The Limp

“Are you limping?” I’ve heard that question several times over the past months, and the answer has been “Yes.” A year ago, I injured my left knee as I was beginning to ramp up mileage for a race. A visit to an orthopedic doctor eventually revealed a few stress fractures as well as a medial meniscus root tear. I wore a knee brace for seven months and stoically endured approximately twenty-five special airport security checks from very patient, kind, and professional TSA employees.

After continued doctor visits with the hope that my knee would heal on its own, I eventually decided to have surgery. However, that was near the beginning of COVD-19 when elective surgery was not permitted in order to ensure adequate medical resources for COVID-19 cases. I ended up having the meniscus repair a month ago and came home with an even larger knee brace! I am now rehabbing my knee in the hope of eventually being able to run again. I also have to confess that right after the initial diagnosis in June 2019, my husband Gary and I spent a month walking the 500 mile El Camino pilgrimage trail in Spain. Probably not smart, but I have no regrets!

Whenever I hear the word “limp,” I am drawn to Genesis 32. Do you remember how Esau was born before Jacob, who came out holding on to his older brother’s heel as if he was trying to pull Esau back into the womb so that he could be firstborn? The name Jacob actually means “he grasps the heel” and implies deceptive behavior in Hebrew.

We are also told that Isaac loved Esau and Rebekah loved Jacob. One day Esau returned from the fields famished and impulsively begged Jacob to give him a bowl of stew in exchange for his birthright. The birthright is the right of recognition as the first born. To make matters worse, Jacob also tricked Esau out of his father’s blessing. The twins were subsequently estranged.

After many years and more trials and tribulations, the two brothers came together on the banks of the Jabbok River. Jacob was terrified to come back home because he thought Esau was still out to kill him. Yet, it was God’s desire that these two brothers be reconciled with each other. At the Jabbok River ford, Jacob wrestled with God and with his guilt and fear. During the fray, an angel struck Jacob on the thigh, and he came away with a limp.

I suspect it was then that Jacob truly became a mature adult. Only when Jacob was willing to embrace his limp and the consequences of his youthful scheming could he be reconciled with his brother. When they finally met, it was Esau who ran to meet Jacob, embraced him, fell on his neck, kissed him, and wept. And Jacob said to his brother, “Seeing your face is like seeing God’s face, since you’ve accepted me so warmly.” (Genesis 33:19)

The most significant learning of my years at Yale Divinity School took place in a class taught by Henri Nouwen called “Ministry and Spirituality.” And the most transformative of the many Nouwen books I read during the years has been The Wounded Healer (1972).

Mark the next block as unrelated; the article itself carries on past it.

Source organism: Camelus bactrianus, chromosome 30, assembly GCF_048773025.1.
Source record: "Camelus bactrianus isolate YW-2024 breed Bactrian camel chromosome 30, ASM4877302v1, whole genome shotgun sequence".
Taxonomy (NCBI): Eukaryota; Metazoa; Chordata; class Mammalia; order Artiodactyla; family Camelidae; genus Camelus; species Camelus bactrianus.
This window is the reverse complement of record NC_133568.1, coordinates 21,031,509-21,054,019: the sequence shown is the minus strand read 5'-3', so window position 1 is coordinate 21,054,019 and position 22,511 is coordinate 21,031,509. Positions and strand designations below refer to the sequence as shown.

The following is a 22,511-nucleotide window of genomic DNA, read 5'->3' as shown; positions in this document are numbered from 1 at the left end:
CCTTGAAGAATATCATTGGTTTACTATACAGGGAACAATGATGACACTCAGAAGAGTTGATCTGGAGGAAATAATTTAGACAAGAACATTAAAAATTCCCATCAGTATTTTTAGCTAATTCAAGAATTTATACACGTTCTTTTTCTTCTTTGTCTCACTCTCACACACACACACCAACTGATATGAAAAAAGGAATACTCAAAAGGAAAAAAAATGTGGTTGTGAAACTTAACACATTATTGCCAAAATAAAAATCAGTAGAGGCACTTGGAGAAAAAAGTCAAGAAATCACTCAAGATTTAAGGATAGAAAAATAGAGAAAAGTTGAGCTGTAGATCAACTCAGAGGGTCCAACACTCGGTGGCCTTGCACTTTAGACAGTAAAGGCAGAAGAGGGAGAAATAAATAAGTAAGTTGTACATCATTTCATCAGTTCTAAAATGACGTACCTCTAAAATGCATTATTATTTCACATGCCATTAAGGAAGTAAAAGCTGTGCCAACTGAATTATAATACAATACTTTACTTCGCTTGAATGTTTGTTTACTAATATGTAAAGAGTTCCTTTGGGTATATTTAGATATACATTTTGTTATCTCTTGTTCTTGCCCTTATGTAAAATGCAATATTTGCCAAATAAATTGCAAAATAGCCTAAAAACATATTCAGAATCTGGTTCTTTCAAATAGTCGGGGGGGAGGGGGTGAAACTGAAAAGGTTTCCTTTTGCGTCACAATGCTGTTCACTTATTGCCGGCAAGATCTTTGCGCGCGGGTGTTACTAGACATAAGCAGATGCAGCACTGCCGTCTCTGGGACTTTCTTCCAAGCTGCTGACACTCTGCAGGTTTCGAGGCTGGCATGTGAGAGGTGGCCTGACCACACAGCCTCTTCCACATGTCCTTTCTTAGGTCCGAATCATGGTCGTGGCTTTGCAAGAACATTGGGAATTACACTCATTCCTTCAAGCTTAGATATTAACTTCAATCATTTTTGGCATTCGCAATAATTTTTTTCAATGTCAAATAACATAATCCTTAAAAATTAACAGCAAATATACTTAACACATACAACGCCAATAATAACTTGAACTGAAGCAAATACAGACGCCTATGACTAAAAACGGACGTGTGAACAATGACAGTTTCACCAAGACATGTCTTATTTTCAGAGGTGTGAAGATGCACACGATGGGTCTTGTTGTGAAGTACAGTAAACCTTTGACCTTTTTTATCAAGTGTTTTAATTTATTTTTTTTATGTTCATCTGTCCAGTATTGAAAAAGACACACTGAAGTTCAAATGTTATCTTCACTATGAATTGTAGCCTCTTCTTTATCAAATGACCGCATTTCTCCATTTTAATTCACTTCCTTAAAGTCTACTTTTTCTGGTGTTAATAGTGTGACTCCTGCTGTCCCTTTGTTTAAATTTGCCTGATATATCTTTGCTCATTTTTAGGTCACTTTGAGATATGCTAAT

Nouwen’s words changed my life and grounded my ministry. “Nobody escapes being wounded. We all are wounded people, whether physically, emotionally, mentally, or spiritually. The main question is not ‘How can we hide our wounds?’ so we don’t have to be embarrassed, but ‘How can we put our woundedness in the service of others?’ When our wounds cease to be a source of shame, and become a source of healing, we have become wounded healers.”

At the time, I had not been wounded yet. Nor was I limping. I had a clear call to music ministry, but that changed dramatically during my first two years at Yale. Due in large part to Nouwen’s influence, I read all of his books, but I did not yet have the practical experience in the church to understand the depth of woundedness that was coming my way. Yes, I had a part-time job at a nearby United Methodist Church as the organist and choir director. And yes, I had to become hardened to the petty complaints that left me with a limp.

But I also came to realize how my own words and actions as a religious leader can hurt others deeply. Nouwen said this, “The Church often wounds us deeply. People with religious authority often wound us by their words, attitudes, and demands. Precisely because our religion brings us in touch with the questions of life and death, our religious sensibilities can get hurt most easily. Ministers and priests seldom fully realize how a critical remark, a gesture of rejection, or an act of impatience can be remembered for life by those to whom it is directed.”

Henri Nouwen’s legacy in my life was the realization that if I were to be an effective pastor, I would have to acknowledge my own woundedness and embrace a permanent limp.

Last month, in rearranging our basement storage room, I came across a box with notes from Henri Nouwen’s Ministry and Spirituality class as well as several typed papers that he had written. In his paper, The Minister as a Healing Reminder (1977) Nouwen wrote,